Beaches are often used as highways for fisher people.
Beaches are often used as highways for fisher people.

The walk continued passing many fishermen (and fisherwomen… should this be fisher people?) and chatting with a fair few along the way. I was also stopping every 10 or 15 minutes to take photos of the vegetation along the beach, as requested by the Dunecare group (I think they’re considering expanding their conservation territory further south), which turns out to be pretty much 17km of sand and Bitou Bush (an invasive weed which dominates sand dune ecosystems). Hopefully once those photos are incorporated into the area’s conservation map there might be some effort to regenerate the area… if they can get some grants (the constant struggle).

During this relatively flat and easy walk I was very impressed with how my rucksack sat, only really coming a-cropper when I got hungry. Fortunately however, in Hat Head among the many, many holiday homes, there was a small general store, where I picked up an ice cream and some cereal bars (nothing like a load of sugar to boost the energy reserves). By this point it was about 2, and so there were only around 3 hours of daylight left. Time to turn back.

On the way back north I passed a lot more fisher people, most of whom were very talkative and seemed interested in my story (and why the badgers I’d just walked to Hat Head and was now going back). I also met another walker, though he was only out for a brief beach stroll, who said he’d walked from Hat Head to the lighthouse and back last year… and then his toe nail had fallen off. I’m pretty sure that normally happens because your shoes are too tight, suffice to say I had no intention of suffering the same fate. I continued along, and steadily the fisherpeople all went home, leaving the beach all to me as the sun set.

With the light dying, I decided to set up camp (with specific permission from the local national parks ranger to camp there), and so hopped over into the first dunes to avoid the wind. This was (I think) my first experience of setting up a tent in sand, and I did find one or two little issues. The first was that tent pegs in sand are not awfully sturdy. The second was that within seconds the tent was full of sand. Not to worry though, the spot was so sheltered that there was no wind at all, and it was all very comfortable. Unfortunately with the light fading and the wind non-existant, the mosquitoes started to come out… time for an early night and a bit of reading, though not before watching the stars for a while (they’re really quite spectacular, though unfortunately I’m currently failing miserably to get good photos of them).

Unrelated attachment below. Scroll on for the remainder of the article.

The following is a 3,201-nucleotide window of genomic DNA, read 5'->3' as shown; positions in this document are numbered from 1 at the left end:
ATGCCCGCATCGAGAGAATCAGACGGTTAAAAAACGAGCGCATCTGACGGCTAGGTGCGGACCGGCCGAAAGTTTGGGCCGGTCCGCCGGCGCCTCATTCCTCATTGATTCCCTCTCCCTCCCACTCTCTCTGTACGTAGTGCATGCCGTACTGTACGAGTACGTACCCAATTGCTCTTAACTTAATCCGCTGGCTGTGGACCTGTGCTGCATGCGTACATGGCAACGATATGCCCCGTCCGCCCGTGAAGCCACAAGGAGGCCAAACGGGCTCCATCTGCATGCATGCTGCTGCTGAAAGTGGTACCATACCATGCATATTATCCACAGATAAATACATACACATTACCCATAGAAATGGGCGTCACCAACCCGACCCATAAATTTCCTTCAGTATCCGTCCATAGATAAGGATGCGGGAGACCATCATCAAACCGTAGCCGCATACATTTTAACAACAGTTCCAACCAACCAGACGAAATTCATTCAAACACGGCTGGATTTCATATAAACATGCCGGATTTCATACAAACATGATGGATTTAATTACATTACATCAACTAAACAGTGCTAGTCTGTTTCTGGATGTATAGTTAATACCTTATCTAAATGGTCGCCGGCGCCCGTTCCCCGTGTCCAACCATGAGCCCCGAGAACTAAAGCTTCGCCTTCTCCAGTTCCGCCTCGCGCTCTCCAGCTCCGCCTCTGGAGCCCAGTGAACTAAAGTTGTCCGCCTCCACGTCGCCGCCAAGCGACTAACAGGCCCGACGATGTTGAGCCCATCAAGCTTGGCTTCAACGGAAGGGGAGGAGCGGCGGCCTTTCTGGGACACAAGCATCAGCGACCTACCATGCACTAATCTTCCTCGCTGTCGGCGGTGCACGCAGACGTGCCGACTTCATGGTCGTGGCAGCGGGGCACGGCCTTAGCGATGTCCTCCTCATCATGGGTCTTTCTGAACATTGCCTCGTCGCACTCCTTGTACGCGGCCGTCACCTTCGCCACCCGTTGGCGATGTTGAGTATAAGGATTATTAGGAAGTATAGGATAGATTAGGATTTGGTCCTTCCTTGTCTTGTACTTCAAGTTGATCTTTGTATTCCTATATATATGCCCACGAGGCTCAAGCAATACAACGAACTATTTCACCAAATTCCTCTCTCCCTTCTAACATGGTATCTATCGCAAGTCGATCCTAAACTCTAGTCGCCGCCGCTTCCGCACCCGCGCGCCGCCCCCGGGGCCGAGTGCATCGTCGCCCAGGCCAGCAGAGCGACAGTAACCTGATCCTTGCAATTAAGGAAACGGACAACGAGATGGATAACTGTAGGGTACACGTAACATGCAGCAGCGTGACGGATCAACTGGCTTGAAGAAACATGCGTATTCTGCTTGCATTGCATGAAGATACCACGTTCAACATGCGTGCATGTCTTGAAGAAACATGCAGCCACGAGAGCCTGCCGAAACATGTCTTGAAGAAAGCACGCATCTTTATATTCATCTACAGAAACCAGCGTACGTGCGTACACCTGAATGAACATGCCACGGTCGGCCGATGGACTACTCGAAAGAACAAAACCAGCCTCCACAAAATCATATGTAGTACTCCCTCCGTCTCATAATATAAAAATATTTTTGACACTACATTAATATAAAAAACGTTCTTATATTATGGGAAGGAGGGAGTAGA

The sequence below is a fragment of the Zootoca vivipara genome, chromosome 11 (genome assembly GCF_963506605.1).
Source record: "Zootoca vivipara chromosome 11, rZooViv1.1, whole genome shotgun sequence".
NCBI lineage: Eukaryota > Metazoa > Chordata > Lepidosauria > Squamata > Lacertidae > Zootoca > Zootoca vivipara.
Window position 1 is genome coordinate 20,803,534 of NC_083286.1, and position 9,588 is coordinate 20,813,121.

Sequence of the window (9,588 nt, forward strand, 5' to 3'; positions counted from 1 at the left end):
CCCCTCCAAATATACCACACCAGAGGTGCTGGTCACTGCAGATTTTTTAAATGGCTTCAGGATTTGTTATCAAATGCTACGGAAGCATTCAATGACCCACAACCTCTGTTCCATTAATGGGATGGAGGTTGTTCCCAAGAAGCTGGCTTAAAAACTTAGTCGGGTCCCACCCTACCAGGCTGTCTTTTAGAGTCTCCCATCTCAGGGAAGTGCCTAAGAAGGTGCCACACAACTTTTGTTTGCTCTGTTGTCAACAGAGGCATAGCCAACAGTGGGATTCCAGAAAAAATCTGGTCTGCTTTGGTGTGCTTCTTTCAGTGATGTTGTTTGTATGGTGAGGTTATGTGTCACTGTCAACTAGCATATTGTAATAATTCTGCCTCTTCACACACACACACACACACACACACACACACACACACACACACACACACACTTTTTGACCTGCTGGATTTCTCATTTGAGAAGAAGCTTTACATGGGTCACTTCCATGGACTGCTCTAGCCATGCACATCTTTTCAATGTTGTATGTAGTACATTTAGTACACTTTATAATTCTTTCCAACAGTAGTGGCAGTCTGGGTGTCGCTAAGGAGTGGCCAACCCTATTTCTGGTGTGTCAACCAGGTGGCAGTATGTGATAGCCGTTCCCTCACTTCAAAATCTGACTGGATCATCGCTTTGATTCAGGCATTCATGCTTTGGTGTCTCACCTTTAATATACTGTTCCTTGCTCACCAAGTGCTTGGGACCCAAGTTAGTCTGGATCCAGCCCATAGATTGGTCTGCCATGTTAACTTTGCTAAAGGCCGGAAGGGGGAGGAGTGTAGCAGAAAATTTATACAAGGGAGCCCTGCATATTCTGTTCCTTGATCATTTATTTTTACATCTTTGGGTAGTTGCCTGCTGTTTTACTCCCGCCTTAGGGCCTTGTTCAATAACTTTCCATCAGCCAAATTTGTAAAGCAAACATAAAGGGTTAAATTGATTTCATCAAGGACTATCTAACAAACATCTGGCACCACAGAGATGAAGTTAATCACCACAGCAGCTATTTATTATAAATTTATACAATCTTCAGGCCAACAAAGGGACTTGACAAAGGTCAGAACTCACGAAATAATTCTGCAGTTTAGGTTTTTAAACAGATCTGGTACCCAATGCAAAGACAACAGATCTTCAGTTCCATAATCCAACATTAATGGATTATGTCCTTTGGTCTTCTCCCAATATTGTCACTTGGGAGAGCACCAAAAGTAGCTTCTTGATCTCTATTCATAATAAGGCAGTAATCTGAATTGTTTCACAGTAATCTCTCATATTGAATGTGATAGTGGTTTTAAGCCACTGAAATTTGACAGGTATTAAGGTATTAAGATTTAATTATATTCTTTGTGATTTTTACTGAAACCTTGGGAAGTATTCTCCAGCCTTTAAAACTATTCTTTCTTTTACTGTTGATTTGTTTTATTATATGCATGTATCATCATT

My tent all set for the night.
My tent all set for the night.

Though it wasn’t a particularly cold night, my sleeping bag and roll mat did an admirable job, keeping me very cosy through the night. I woke up around 5:30 to catch the sunrise, and it was well worth it (check out that view!). One bowl of porridge (and tent disassembly) later, and I was back walking up the beach in the glorious cool of the early morning (taking a lot of sunrise photos as I went). As ever, when packing my bag again things didn’t quite go as tetris-smooth as they had when I packed in the house, but I was impressed with how neatly everything did fit back in. As an added little farewell treat from the beach, I spotted a pair of Southern Right Whales about 50-100m off the shore, one of which was tail slapping like a mad…er… whale.

Yet another snazzy sunrise.
Yet another snazzy sunrise.

Having left the beach I headed back along the road through some fantastic forest (Australian national parks are really something to behold), before stopping off at the Smokey Cape Retreat cafe (quite possibly my favourite cafe in the area) for a well deserved coffee and (large) piece of chocolate brownie, and where I’m currently writing this post (how’s that for efficiency?).

In total I’m quite happy with my packing setup. The bag is comfortable to carry, the tent and sleeping bag are very comfortable to sleep in, and the rest of my stuff continues to work as well as it always has. My only negative thought is that I’m sure somewhere in all this gear I can lose some weight to make it easier to carry. I’m sure after 5 weeks in the Northern Territory I’ll know what, if anything, can be culled… or maybe I’ll just develop some muscles and get over it.